Expressing our gravest concern over this “MIDNIGHT DEAL” we ask that the decision to award the negotiated contract with Smartmatic be deferred until after the retirement of the three outgoing officials on February 2 and the appointment of their replacements. The span of time between the retirement and appointment of new Comelec Chair and two Commissioners would not cause grave delays to the election preparation, and also to avoid mistakes and the bad perception that comes with undue haste.

We ask that the retiring commissioners led by Chairman Brillantes, out of a sense of propriety and delicadeza, inhibit themselves from any long term decision-making especially on critical issues involving the questionable counting accuracy of the Smartmatic-provided PCOS technology that remains the property of another foreign company, Dominion Voting System.

Let us give the incoming Chairman and Commissioners the prerogative to exercise their decision over this very critical matter, as they also have the right and duty to review this contract and they are the ones who will be there to see it materialize and be accountable.

We also reiterate our position that Smartmatic Company BE BANNED FROM PARTICIPATING IN CURRENT AND FUTURE ELECTIONS on the basis of numerous accounts – since 2009 – of ownership misrepresentation, non-compliance with election and procurement laws including the E-Commerce Act pertaining to the minimum requirements of a transparent, accountable, accurate and reliable election system.

It is our moral, legal and natural obligation to stop THIS BLATANT MOCKERY OF THE RULE OF LAW in our country and the continued subservience of the COMELEC to Smartmatic and Cesar Flores who is allowed to malign and libel even reputable Filipino experts and legitimate organizations.

Let us allow our own Filipino IT inside Comelec, government agencies and independent experts to participate democratically and help develop appropriate election systems and technology in promoting the right of suffrage and against undue interference of foreign vested interests.





Friday, January 9, 2015

Extremists’ attack on Paris satirical paper whips up worries about attacks in other parts of the globe. Let’s double our prayers for Pope Francis’ security in our shores. Ultimately the issue of extremism boils down to need for tolerance of and respect for other beliefs.




View of the offices of Charlie Hebdo weekly in Paris (photo from nbc news.com)


I returned a few days ago from Israel, a state that is itself wracked from time to time with violent episodes between the Jewish majority and the Palestinian Arab minority. Thank God that during the two weeks and a half  that I was there---first with the tour group of Arlina Onglao’s “Journeys of Faith,” visiting various holy shrines, then I stayed a  few days more in Jerusalem---it was very peaceful, unlike last July when various areas were exploding with conflict. And the weather in Israel was just beautiful---cold but not too cold, and flowers were all in bloom.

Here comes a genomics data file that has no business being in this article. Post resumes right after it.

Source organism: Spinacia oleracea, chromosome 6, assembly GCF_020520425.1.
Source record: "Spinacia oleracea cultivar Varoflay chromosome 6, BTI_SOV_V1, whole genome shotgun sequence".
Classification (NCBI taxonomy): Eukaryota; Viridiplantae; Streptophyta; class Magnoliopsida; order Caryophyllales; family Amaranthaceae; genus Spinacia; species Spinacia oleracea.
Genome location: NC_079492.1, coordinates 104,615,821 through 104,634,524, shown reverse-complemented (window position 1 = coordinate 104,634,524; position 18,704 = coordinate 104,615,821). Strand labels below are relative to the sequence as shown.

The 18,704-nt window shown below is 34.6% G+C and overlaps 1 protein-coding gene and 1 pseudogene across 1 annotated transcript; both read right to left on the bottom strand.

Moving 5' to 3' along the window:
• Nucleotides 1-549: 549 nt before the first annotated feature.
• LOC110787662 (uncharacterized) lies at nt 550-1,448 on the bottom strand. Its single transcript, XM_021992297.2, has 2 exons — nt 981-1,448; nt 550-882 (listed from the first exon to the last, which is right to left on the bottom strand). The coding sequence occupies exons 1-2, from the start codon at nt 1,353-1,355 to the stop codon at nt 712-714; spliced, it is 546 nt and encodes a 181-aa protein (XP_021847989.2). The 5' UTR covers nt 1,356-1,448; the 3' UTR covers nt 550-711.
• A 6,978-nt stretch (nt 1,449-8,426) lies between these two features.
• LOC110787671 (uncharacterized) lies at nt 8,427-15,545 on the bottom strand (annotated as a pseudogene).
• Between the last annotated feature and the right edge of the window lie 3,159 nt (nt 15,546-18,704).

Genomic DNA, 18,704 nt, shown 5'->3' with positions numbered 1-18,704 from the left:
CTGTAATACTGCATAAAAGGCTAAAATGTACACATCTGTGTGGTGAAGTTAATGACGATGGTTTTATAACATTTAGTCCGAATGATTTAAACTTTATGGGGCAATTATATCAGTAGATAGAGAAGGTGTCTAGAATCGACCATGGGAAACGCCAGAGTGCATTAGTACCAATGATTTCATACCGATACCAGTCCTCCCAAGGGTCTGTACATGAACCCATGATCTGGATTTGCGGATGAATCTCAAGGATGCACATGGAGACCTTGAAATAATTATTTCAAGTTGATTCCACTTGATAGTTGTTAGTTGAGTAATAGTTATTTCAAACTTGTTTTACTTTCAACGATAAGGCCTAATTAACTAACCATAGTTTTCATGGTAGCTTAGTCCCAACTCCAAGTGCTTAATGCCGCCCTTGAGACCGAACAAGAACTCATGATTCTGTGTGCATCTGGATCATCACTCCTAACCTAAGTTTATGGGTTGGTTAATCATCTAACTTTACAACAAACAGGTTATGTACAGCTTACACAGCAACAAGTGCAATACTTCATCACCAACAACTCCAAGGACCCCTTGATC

Which is why I was shocked to read about lightning attacks last Wednesday, said to have been carried out by Islamist extremists in Paris against a local publication, the Charlie Hebdo weekly, famous for its satirical pieces. Satire is  a long-venerated French literary genre and tradition and recalls Voltaire's attacks on the Jews. As one writer put it, "satire is as French as champagne." In recent issues Charlie Hebdo targeted the Muslim faith and lately it has dealt in a mocking manner with the prophet Muhammad. 

Nevertheless, as a media person for the past 30 years, it shocked me that among twelve persons killed in that raid were cartoonists, editors, journalists and graphic designers, apart from two policemen.

The dastardly attacks on the Charlie Hebdo have triggered various reactions around the world, stirring fears anew that  extremists are lusting anew for vengeance, reviving the clash of civilizations. One can imagine how tight security worldwide would become; the matter of security becomes particularly relevant in our country as the visit of Pope Francis approaches.  Let us all pray that the Pontiff would be very safe during his visit here.

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The Islamist extremists' terrorist attacks on the Charlie Hebdo have also triggered debate worldwide on the validity of the attackers' motivation and how far sentiments against a particular religious belief can be encouraged to prosper into action that would result in harm to others---either in feelings or physically, as in the recent killings in the City of Light. Over the internet the stand of a certain Shellah Montero was printed wherein he or she raised the question of whether a person or organization that employs a media tool “greatly dedicated to mock a religion or faith” deserves to be treated or viewed as a hero.